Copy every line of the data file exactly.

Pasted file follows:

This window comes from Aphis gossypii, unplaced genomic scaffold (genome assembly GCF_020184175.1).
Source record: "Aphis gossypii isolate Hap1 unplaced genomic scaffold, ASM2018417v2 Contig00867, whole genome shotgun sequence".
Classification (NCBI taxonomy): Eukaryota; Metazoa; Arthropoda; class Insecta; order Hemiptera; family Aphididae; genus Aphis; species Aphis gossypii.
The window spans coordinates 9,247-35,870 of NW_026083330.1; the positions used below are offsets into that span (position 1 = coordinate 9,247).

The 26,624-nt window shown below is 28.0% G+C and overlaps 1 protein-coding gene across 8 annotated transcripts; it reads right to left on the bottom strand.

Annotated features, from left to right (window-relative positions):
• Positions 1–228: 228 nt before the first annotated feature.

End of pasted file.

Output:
This window comes from Aphis gossypii, unplaced genomic scaffold (genome assembly GCF_020184175.1).
Source record: "Aphis gossypii isolate Hap1 unplaced genomic scaffold, ASM2018417v2 Contig00867, whole genome shotgun sequence".
Classification (NCBI taxonomy): Eukaryota; Metazoa; Arthropoda; class Insecta; order Hemiptera; family Aphididae; genus Aphis; species Aphis gossypii.
The window spans coordinates 9,247-35,870 of NW_026083330.1; the positions used below are offsets into that span (position 1 = coordinate 9,247).

The 26,624-nt window shown below is 28.0% G+C and overlaps 1 protein-coding gene across 8 annotated transcripts; it reads right to left on the bottom strand.

Annotated features, from left to right (window-relative positions):
• Positions 1–228: 228 nt before the first annotated feature.